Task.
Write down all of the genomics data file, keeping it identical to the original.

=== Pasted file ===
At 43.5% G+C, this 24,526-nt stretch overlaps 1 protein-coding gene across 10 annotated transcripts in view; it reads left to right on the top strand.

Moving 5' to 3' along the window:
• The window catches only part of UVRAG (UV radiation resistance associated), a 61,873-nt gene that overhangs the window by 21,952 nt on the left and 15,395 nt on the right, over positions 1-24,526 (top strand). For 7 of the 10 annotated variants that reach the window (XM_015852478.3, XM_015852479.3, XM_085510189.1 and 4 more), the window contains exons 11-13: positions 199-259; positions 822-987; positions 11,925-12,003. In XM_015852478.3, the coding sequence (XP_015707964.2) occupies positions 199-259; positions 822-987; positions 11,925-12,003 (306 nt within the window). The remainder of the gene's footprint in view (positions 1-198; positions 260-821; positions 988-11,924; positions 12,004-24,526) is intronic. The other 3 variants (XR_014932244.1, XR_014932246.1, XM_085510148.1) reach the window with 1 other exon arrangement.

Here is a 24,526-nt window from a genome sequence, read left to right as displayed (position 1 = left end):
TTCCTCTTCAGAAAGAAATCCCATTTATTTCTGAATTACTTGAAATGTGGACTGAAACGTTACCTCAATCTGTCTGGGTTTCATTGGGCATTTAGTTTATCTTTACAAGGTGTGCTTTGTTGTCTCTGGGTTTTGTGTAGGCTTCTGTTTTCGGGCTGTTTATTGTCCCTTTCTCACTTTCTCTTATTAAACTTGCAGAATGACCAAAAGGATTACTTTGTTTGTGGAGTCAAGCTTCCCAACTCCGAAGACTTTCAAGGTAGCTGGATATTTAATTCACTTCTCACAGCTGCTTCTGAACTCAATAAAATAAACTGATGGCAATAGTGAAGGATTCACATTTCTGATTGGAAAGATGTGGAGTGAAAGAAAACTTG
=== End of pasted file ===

At 43.5% G+C, this 24,526-nt stretch overlaps 1 protein-coding gene across 10 annotated transcripts in view; it reads left to right on the top strand.

Moving 5' to 3' along the window:
• The window catches only part of UVRAG (UV radiation resistance associated), a 61,873-nt gene that overhangs the window by 21,952 nt on the left and 15,395 nt on the right, over positions 1-24,526 (top strand). For 7 of the 10 annotated variants that reach the window (XM_015852478.3, XM_015852479.3, XM_085510189.1 and 4 more), the window contains exons 11-13: positions 199-259; positions 822-987; positions 11,925-12,003. In XM_015852478.3, the coding sequence (XP_015707964.2) occupies positions 199-259; positions 822-987; positions 11,925-12,003 (306 nt within the window). The remainder of the gene's footprint in view (positions 1-198; positions 260-821; positions 988-11,924; positions 12,004-24,526) is intronic. The other 3 variants (XR_014932244.1, XR_014932246.1, XM_085510148.1) reach the window with 1 other exon arrangement.

Here is a 24,526-nt window from a genome sequence, read left to right as displayed (position 1 = left end):
TTCCTCTTCAGAAAGAAATCCCATTTATTTCTGAATTACTTGAAATGTGGACTGAAACGTTACCTCAATCTGTCTGGGTTTCATTGGGCATTTAGTTTATCTTTACAAGGTGTGCTTTGTTGTCTCTGGGTTTTGTGTAGGCTTCTGTTTTCGGGCTGTTTATTGTCCCTTTCTCACTTTCTCTTATTAAACTTGCAGAATGACCAAAAGGATTACTTTGTTTGTGGAGTCAAGCTTCCCAACTCCGAAGACTTTCAAGGTAGCTGGATATTTAATTCACTTCTCACAGCTGCTTCTGAACTCAATAAAATAAACTGATGGCAATAGTGAAGGATTCACATTTCTGATTGGAAAGATGTGGAGTGAAAGAAAACTTG